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Thanks to the digital age of the Internet and the online posting of drinking game videos, binge drinking has turned into an accepted form of social entertainment by many participants. Video franchises such as “I’m Shmacked” are even making big money by touring college campuses, filming drinking parties and posting the content on their YouTube page for everyone to see.
The fact of the matter is that many people playing drinking games might not even realize that they’re binge drinking. Until it’s too late.
This kind of competitive drinking encourages people to consume more alcohol in a shorter amount of time than they normally would. Their blood alcohol levels skyrocket and the consequences can be fatal.
There are more than 85,000 deaths a year related to excessive alcohol use.
Binge drinking is defined as five or more drinks in a row for men, and four for women.
What might seem like a bit of harmless fun, a game of “quarters” or “beer pong,” for instance, where the goal is to bounce either a quarter or a Ping-Pong ball into a cup of beer that another person has to drink, takes away a person’s ability to moderate their alcohol intake, if they’re going to follow the rules of the game.
What are the Health Risks of Binge Drinking?
- Fatal alcohol poisoning, especially in younger people who have little tolerance
- Developing alcohol use disorder
- Brain damage, especially in those under the age of 25 whose brains are not fully matured
- Physical injury as a result of vehicle crashes, falls, hypothermia and drowning
- An increased risk of developing depression and other mental disorders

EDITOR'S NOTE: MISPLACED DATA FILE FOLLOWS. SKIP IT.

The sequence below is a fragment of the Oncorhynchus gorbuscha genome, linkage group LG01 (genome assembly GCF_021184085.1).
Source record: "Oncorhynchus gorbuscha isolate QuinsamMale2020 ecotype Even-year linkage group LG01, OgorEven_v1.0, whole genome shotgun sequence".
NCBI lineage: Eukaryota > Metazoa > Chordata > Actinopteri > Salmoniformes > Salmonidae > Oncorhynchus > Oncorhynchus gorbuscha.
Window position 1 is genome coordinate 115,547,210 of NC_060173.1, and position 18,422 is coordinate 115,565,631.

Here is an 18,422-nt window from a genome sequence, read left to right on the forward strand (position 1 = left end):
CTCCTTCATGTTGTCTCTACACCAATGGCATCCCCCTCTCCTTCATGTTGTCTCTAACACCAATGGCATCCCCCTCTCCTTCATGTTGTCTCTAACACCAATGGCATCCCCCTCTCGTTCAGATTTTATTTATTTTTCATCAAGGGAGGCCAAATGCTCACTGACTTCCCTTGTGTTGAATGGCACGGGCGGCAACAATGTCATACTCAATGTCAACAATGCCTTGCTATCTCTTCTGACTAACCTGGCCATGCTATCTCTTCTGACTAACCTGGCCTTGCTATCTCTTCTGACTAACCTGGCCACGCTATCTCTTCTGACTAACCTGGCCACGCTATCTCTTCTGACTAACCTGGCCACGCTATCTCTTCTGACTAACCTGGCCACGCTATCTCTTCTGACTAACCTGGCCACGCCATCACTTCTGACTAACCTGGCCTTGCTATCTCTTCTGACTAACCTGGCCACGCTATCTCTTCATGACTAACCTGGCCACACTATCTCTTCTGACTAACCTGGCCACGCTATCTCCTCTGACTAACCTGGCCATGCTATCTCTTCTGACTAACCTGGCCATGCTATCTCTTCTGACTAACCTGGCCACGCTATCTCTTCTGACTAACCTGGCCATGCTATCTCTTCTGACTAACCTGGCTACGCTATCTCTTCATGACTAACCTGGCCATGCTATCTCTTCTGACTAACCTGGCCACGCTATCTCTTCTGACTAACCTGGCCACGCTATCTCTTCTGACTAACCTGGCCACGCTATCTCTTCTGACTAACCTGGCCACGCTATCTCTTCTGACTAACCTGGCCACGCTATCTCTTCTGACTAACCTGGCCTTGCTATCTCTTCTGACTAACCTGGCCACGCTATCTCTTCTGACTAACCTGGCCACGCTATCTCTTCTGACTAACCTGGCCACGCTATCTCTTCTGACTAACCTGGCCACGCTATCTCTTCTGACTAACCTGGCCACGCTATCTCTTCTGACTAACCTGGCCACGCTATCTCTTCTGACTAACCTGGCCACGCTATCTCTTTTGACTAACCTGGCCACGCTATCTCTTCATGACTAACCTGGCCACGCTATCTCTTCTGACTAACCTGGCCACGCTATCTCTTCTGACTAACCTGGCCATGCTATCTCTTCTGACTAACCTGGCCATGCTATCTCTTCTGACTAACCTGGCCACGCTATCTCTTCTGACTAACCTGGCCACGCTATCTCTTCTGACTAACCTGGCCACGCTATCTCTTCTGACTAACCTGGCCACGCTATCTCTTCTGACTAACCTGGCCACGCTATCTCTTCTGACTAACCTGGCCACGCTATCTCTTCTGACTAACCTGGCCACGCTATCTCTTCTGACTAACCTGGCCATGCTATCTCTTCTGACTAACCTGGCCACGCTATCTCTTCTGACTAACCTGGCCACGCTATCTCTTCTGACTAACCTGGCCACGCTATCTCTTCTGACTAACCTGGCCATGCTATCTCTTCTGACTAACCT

It’s no surprise that the competitive nature of these “games” causes people to push the limits. One game called, “Neknominate,” shows people filming themselves either necking or chugging a drink and then nominating others to do it, quickly escalated to people gulping whole pints of liquor at a time.
The result: people ended up dying trying to outdo or match a particular drinking challenge.
There are other very serious trends emerging as well, such as the “rectal bong.” Just like the old fashioned beer-bong devices of a funnel with a tube attached, “rectal bongs” are inserted into the rectum and people essentially receive an alcohol enema. Known also as “butt chugging,” this is incredibly dangerous.
The alcohol bypasses the stomach and is absorbed directly into the bloodstream, preventing the body’s natural ability to get rid of the toxins by vomiting. Alcohol soaked tampons inserted in the body can create the same troubles.
It’s also worth mentioning that the playing field isn’t a level one. Women fair much worse than their male counterparts, when it comes to drinking games and binge drinking.
First, there is the size and weight ratio, and second, females have less water in their bodies than males. This means the alcohol isn’t diluted in their bodies as quickly.
Data also suggests the risk of sexual assault greatly increases for women when they participate in these activities.
New “drinking games” continue to circulate on the Internet, around college campuses and in bars all the time. While this is unlikely to stop, parents of children, as well as adults who participate in these activities, should be aware of the dangers. The simple truth is that binge drinking is not a game at all.
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